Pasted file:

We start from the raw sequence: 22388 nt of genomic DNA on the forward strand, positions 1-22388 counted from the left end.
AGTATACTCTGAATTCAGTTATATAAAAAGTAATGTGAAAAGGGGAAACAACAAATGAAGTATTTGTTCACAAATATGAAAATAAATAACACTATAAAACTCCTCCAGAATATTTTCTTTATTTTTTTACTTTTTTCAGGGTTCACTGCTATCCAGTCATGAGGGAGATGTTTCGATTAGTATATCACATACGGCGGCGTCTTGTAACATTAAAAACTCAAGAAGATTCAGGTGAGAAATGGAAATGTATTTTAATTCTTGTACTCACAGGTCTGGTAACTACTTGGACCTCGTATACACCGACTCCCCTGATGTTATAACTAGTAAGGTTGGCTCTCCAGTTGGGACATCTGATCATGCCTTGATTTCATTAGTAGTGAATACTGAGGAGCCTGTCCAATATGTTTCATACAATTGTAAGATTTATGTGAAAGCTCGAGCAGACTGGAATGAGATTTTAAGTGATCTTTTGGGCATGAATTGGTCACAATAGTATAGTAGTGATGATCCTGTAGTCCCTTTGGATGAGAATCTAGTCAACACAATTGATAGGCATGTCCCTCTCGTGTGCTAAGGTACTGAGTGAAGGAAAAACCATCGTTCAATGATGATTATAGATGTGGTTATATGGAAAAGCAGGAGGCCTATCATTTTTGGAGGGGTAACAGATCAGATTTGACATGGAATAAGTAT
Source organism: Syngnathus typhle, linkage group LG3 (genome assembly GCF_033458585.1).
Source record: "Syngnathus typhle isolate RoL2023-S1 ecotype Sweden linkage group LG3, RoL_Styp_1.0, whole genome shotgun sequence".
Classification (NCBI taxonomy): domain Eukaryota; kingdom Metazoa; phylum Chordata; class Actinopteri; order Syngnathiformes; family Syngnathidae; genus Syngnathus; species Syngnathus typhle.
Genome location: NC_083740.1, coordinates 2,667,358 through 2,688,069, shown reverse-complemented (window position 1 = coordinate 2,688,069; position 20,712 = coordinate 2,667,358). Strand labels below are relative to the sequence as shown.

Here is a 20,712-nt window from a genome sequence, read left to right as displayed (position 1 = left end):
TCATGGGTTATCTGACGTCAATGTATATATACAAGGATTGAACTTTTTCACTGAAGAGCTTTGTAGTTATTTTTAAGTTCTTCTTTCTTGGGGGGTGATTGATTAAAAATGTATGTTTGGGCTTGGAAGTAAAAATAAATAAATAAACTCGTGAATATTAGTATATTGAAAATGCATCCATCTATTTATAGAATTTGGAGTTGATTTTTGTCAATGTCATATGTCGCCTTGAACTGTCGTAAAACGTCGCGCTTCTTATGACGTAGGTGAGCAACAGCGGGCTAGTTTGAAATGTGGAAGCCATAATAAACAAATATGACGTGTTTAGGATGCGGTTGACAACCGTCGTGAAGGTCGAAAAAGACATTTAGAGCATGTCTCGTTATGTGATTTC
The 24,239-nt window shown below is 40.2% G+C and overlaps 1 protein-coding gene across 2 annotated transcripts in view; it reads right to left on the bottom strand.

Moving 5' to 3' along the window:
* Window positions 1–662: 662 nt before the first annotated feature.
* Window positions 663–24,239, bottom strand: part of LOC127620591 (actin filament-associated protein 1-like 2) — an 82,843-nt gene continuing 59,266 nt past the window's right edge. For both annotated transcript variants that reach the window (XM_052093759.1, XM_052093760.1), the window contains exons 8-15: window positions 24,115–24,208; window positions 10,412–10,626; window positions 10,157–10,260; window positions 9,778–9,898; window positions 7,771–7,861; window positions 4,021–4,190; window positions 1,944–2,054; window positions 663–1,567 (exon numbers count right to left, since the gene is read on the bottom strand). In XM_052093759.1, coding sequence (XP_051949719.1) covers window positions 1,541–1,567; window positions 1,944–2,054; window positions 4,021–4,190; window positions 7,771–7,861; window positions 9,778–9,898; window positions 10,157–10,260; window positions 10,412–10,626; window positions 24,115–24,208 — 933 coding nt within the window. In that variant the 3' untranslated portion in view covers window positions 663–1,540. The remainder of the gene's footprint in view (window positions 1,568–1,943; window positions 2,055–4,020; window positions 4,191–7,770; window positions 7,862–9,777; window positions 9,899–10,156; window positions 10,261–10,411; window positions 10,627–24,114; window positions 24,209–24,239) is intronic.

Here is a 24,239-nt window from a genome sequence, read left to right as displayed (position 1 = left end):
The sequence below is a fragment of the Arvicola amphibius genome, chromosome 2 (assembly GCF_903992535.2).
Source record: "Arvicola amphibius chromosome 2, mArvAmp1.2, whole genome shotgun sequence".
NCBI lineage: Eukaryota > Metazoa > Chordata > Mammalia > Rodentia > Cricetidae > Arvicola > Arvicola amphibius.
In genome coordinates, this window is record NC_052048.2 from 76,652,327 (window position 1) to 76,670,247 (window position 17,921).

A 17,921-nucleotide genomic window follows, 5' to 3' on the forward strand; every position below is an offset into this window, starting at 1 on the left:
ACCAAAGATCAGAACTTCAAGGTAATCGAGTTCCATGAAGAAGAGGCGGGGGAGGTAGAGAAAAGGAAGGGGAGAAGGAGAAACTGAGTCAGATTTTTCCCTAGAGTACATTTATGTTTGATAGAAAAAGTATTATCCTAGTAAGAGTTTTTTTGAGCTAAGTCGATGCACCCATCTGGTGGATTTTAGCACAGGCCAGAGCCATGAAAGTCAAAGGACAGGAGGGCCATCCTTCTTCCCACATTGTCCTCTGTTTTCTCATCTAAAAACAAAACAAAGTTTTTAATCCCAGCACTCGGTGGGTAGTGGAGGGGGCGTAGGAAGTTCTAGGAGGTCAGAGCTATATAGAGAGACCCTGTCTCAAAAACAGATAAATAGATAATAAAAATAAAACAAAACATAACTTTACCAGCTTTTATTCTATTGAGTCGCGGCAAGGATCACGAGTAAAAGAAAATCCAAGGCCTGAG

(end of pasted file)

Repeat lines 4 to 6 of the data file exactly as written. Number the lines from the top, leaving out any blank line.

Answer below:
Source record: "Syngnathus typhle isolate RoL2023-S1 ecotype Sweden linkage group LG3, RoL_Styp_1.0, whole genome shotgun sequence".
Classification (NCBI taxonomy): domain Eukaryota; kingdom Metazoa; phylum Chordata; class Actinopteri; order Syngnathiformes; family Syngnathidae; genus Syngnathus; species Syngnathus typhle.
Genome location: NC_083740.1, coordinates 2,667,358 through 2,688,069, shown reverse-complemented (window position 1 = coordinate 2,688,069; position 20,712 = coordinate 2,667,358). Strand labels below are relative to the sequence as shown.